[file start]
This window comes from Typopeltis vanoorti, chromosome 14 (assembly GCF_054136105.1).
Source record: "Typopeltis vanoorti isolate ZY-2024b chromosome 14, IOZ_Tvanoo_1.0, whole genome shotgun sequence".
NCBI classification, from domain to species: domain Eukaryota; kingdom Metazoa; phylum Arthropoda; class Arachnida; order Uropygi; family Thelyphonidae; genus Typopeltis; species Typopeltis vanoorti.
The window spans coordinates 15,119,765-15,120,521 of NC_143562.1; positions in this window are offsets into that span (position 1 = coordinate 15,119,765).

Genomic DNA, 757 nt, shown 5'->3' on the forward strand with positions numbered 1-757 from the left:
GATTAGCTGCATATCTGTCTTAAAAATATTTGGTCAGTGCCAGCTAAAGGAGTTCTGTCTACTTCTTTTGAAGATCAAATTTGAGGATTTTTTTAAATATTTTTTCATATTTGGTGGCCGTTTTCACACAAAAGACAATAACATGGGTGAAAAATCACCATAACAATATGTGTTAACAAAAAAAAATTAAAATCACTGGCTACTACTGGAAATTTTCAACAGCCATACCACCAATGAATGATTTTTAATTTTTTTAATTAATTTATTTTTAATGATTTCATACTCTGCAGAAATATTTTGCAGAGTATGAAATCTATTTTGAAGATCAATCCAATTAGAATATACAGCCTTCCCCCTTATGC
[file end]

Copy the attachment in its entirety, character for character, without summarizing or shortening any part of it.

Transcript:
This window comes from Typopeltis vanoorti, chromosome 14 (assembly GCF_054136105.1).
Source record: "Typopeltis vanoorti isolate ZY-2024b chromosome 14, IOZ_Tvanoo_1.0, whole genome shotgun sequence".
NCBI classification, from domain to species: domain Eukaryota; kingdom Metazoa; phylum Arthropoda; class Arachnida; order Uropygi; family Thelyphonidae; genus Typopeltis; species Typopeltis vanoorti.
The window spans coordinates 15,119,765-15,120,521 of NC_143562.1; positions in this window are offsets into that span (position 1 = coordinate 15,119,765).

Genomic DNA, 757 nt, shown 5'->3' on the forward strand with positions numbered 1-757 from the left:
GATTAGCTGCATATCTGTCTTAAAAATATTTGGTCAGTGCCAGCTAAAGGAGTTCTGTCTACTTCTTTTGAAGATCAAATTTGAGGATTTTTTTAAATATTTTTTCATATTTGGTGGCCGTTTTCACACAAAAGACAATAACATGGGTGAAAAATCACCATAACAATATGTGTTAACAAAAAAAAATTAAAATCACTGGCTACTACTGGAAATTTTCAACAGCCATACCACCAATGAATGATTTTTAATTTTTTTAATTAATTTATTTTTAATGATTTCATACTCTGCAGAAATATTTTGCAGAGTATGAAATCTATTTTGAAGATCAATCCAATTAGAATATACAGCCTTCCCCCTTATGC